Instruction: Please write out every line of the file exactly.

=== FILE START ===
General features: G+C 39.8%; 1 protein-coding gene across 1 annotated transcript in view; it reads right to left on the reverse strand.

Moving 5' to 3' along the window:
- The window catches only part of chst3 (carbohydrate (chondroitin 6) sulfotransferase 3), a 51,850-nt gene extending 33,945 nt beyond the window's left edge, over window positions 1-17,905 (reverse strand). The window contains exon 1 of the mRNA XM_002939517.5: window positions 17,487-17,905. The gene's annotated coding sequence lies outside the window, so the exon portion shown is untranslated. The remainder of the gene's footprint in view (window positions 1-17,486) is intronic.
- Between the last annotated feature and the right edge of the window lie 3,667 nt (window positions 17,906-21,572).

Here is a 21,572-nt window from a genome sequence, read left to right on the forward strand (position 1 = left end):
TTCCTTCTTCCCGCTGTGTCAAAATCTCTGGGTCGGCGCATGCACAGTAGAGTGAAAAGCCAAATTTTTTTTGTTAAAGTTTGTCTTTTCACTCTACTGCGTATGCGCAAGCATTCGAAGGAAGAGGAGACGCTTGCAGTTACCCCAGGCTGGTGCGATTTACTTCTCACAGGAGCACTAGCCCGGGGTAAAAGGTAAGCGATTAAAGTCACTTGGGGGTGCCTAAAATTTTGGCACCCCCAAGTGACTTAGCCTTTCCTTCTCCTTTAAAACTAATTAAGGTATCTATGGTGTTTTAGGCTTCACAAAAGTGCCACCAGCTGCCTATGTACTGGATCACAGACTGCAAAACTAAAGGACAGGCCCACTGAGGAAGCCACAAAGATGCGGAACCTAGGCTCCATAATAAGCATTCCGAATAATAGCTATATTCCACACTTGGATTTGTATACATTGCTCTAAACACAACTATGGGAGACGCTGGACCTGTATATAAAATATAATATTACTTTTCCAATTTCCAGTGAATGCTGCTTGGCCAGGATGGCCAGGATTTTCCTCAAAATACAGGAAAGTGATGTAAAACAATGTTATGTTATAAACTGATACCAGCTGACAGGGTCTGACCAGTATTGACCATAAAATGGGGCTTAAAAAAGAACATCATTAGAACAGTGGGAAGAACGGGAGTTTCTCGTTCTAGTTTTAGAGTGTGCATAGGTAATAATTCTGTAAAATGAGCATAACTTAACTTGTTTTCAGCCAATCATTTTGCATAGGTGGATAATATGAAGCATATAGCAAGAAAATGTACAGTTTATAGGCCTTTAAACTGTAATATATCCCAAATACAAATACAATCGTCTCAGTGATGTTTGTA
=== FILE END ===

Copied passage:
General features: G+C 39.8%; 1 protein-coding gene across 1 annotated transcript in view; it reads right to left on the reverse strand.

Moving 5' to 3' along the window:
- The window catches only part of chst3 (carbohydrate (chondroitin 6) sulfotransferase 3), a 51,850-nt gene extending 33,945 nt beyond the window's left edge, over window positions 1-17,905 (reverse strand). The window contains exon 1 of the mRNA XM_002939517.5: window positions 17,487-17,905. The gene's annotated coding sequence lies outside the window, so the exon portion shown is untranslated. The remainder of the gene's footprint in view (window positions 1-17,486) is intronic.
- Between the last annotated feature and the right edge of the window lie 3,667 nt (window positions 17,906-21,572).

Here is a 21,572-nt window from a genome sequence, read left to right on the forward strand (position 1 = left end):
TTCCTTCTTCCCGCTGTGTCAAAATCTCTGGGTCGGCGCATGCACAGTAGAGTGAAAAGCCAAATTTTTTTTGTTAAAGTTTGTCTTTTCACTCTACTGCGTATGCGCAAGCATTCGAAGGAAGAGGAGACGCTTGCAGTTACCCCAGGCTGGTGCGATTTACTTCTCACAGGAGCACTAGCCCGGGGTAAAAGGTAAGCGATTAAAGTCACTTGGGGGTGCCTAAAATTTTGGCACCCCCAAGTGACTTAGCCTTTCCTTCTCCTTTAAAACTAATTAAGGTATCTATGGTGTTTTAGGCTTCACAAAAGTGCCACCAGCTGCCTATGTACTGGATCACAGACTGCAAAACTAAAGGACAGGCCCACTGAGGAAGCCACAAAGATGCGGAACCTAGGCTCCATAATAAGCATTCCGAATAATAGCTATATTCCACACTTGGATTTGTATACATTGCTCTAAACACAACTATGGGAGACGCTGGACCTGTATATAAAATATAATATTACTTTTCCAATTTCCAGTGAATGCTGCTTGGCCAGGATGGCCAGGATTTTCCTCAAAATACAGGAAAGTGATGTAAAACAATGTTATGTTATAAACTGATACCAGCTGACAGGGTCTGACCAGTATTGACCATAAAATGGGGCTTAAAAAAGAACATCATTAGAACAGTGGGAAGAACGGGAGTTTCTCGTTCTAGTTTTAGAGTGTGCATAGGTAATAATTCTGTAAAATGAGCATAACTTAACTTGTTTTCAGCCAATCATTTTGCATAGGTGGATAATATGAAGCATATAGCAAGAAAATGTACAGTTTATAGGCCTTTAAACTGTAATATATCCCAAATACAAATACAATCGTCTCAGTGATGTTTGTA